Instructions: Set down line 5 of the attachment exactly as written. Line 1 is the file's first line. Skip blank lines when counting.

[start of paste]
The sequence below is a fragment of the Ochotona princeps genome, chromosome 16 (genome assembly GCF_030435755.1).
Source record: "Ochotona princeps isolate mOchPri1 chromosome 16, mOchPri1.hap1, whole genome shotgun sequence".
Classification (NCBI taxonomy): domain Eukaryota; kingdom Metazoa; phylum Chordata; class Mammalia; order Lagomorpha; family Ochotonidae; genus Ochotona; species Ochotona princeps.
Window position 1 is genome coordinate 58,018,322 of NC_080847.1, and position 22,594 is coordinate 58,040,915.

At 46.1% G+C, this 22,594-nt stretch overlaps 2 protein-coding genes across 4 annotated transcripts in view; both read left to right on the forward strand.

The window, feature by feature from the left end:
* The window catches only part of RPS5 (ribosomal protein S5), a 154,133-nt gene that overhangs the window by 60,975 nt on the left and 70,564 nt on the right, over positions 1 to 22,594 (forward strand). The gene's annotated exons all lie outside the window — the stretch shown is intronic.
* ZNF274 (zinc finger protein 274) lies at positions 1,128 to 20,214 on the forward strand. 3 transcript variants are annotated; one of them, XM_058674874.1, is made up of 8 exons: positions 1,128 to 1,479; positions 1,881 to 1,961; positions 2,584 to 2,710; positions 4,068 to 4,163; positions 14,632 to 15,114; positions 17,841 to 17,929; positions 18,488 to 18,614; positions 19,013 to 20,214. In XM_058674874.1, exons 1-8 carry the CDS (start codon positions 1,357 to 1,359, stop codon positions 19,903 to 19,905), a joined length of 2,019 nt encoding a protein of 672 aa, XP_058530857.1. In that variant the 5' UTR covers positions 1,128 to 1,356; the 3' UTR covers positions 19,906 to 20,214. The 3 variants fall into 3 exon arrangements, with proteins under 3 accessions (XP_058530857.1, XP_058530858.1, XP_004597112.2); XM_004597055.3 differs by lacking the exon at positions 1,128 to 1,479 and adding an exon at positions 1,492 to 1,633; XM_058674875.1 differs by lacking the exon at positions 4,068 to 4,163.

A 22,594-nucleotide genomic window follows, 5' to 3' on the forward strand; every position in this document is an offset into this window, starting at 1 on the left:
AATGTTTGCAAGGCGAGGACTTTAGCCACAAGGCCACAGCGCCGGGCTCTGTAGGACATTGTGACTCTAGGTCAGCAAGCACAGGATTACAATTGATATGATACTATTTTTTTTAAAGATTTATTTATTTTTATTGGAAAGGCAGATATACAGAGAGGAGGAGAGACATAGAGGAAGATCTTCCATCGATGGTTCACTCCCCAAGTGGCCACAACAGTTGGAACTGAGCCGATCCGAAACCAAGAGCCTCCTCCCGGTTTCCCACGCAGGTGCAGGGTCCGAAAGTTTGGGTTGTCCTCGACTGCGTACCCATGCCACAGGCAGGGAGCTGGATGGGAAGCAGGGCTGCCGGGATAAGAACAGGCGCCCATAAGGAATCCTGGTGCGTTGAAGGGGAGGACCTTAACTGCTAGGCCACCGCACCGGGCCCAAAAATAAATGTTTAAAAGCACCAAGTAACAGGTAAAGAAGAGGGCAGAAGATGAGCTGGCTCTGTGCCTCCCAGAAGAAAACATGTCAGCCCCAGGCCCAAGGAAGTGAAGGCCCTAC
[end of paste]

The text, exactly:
At 46.1% G+C, this 22,594-nt stretch overlaps 2 protein-coding genes across 4 annotated transcripts in view; both read left to right on the forward strand.